With this book on space, the reader has three chances to join NASA’s space program and help the Apollo mission reach the moon, either as the mission commander, the moon buggy driver, or the flight director. Think escape room meets book. 

The book is loaded with interactive activities for the reader to do with the book, like cut up its pages and drawing in it, so getting a copy for a library may be dodgy. Readers could read it without vandalizing the book, but it may just be too tempting to follow the directions. Fun and immersive for readers interested in space, it will definitely hold your attention, but it may also be a one and one book as well. 

Michelle in the Middle 

Thursday, April 8, 2021

Greek Mythology: The Handbook by Liv Albert and Sara Richard - ESSENTIAL

Greek Mythology: The Gods, Goddesses, and Heroes Handbook
by Liv Albert, illustrated by Sara Richard
. 240 pages. Adams Media (Simon & Schuster), 2021. $17. 9781507215494 

Language: G (0 swears); Mature Content PG; Violence: PG 

BUYING ADVISORY:– MS, HS - ESSENTIAL 

AUDIENCE APPEAL: HIGH 

Greek Mythology gets a fantastic new update. Smartly illustrated and designed, it is a great size to pack around. I thought I knew everything about the Greek pantheon, but I found new facts and got pulled in by format. Each deity or hero is divided into “What’s his/her deal?” “The Story You Need to Know,” and “Now You Know.” Sometimes just the illustrations would pull me into a section. Easy to find facts and great, succinct writing, this is my new go-to for Greek Mythology. More than a mere reference book, this is a marvelous read.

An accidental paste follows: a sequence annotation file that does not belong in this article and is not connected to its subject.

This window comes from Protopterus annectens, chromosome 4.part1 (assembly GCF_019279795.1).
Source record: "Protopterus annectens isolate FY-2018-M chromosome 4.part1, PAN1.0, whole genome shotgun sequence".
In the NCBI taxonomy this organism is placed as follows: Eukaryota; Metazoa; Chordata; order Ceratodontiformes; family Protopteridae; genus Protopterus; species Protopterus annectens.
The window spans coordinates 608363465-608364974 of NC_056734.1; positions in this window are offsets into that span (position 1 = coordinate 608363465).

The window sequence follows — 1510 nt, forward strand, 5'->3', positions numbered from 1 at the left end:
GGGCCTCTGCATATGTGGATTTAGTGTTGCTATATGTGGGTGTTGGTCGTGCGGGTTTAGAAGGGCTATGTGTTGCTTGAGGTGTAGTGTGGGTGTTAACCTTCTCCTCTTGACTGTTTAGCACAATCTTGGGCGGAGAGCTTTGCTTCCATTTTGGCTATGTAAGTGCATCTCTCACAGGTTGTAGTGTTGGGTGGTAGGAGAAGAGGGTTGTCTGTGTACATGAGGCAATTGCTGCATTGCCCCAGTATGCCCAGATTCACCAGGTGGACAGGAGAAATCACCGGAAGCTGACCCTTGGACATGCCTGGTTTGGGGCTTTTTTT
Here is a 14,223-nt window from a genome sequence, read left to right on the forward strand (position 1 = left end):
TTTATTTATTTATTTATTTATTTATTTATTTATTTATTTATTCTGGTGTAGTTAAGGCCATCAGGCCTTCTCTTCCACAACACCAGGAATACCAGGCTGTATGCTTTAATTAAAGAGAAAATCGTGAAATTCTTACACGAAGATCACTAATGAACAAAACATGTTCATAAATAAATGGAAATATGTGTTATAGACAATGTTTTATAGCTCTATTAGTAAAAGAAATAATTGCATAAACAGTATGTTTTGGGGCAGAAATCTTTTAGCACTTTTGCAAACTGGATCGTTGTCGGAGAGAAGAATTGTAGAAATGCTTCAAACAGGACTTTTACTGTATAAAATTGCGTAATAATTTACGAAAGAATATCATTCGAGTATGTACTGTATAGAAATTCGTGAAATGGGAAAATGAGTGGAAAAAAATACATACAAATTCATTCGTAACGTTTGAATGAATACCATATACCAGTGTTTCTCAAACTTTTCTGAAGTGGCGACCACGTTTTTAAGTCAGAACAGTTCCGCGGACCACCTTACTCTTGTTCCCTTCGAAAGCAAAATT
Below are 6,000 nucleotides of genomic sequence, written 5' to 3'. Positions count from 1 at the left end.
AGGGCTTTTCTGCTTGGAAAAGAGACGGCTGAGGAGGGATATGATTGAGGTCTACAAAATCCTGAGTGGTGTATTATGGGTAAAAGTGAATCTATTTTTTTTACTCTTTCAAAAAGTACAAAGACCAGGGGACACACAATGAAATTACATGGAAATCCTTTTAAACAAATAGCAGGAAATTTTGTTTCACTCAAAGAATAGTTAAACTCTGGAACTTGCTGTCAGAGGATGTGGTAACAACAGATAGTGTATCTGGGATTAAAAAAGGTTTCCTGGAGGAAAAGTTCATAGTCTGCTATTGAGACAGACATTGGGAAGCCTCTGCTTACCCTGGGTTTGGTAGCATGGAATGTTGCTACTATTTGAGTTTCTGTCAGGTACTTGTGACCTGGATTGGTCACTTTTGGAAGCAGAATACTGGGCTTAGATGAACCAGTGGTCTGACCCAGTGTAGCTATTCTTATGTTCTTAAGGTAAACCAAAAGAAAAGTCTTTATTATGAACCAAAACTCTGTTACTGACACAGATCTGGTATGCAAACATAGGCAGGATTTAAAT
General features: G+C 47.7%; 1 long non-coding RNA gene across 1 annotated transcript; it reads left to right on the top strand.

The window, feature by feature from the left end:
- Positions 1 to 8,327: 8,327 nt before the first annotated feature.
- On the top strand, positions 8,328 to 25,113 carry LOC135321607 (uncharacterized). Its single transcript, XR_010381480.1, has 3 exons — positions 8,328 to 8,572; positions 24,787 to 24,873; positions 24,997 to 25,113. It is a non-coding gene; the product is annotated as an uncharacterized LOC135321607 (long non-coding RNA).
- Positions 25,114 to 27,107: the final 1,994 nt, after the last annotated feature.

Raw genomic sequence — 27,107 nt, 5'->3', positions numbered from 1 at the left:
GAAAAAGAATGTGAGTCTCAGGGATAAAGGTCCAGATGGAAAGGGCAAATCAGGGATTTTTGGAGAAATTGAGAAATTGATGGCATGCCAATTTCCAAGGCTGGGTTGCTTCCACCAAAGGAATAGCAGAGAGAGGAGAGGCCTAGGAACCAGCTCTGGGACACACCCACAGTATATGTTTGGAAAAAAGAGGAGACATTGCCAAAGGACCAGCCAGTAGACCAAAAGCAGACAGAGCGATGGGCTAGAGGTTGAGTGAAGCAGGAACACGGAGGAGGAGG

Michelle in the Middle 

Even More Fantastic Failures by Luke Reynolds - ADVISABLE

Even More Fantastic Failures: True Stories of People Who Changed the World by Falling Down First by Luke Reynolds
, 288 pages. Aladdin (Simon & Schuster). 2020. $13. 

BUYING ADVISORY: MS, HS - ADVISABLE 

AUDIENCE APPEAL: AVERAGE 

More fantastic failures details how people who changed the world, from celebrities to teen advocates, succeeded in spite of setbacks to follow their dreams and overcome obstacles. Individuals vary from Joan of Arc to Barack Obama with Lin-Manuel Miranda and the Jamaican Women’s National Soccer Team. Segments are short and readable vignettes with even more examples in sidebars. 

 The format and cover didn’t do much for me initially. I admit it took me awhile to finally pick it up. I was pleasantly surprised by the readability, though I thought the beginning of each story pointing out how easy it must have been for each person and then refuting that belief unnecessary. There is also a fair bit of editorializing to go along with each entry. But these stories remind us that people are more than the successful images we see on social media and that it’s ok to fail because we don’t know where failure will lead us.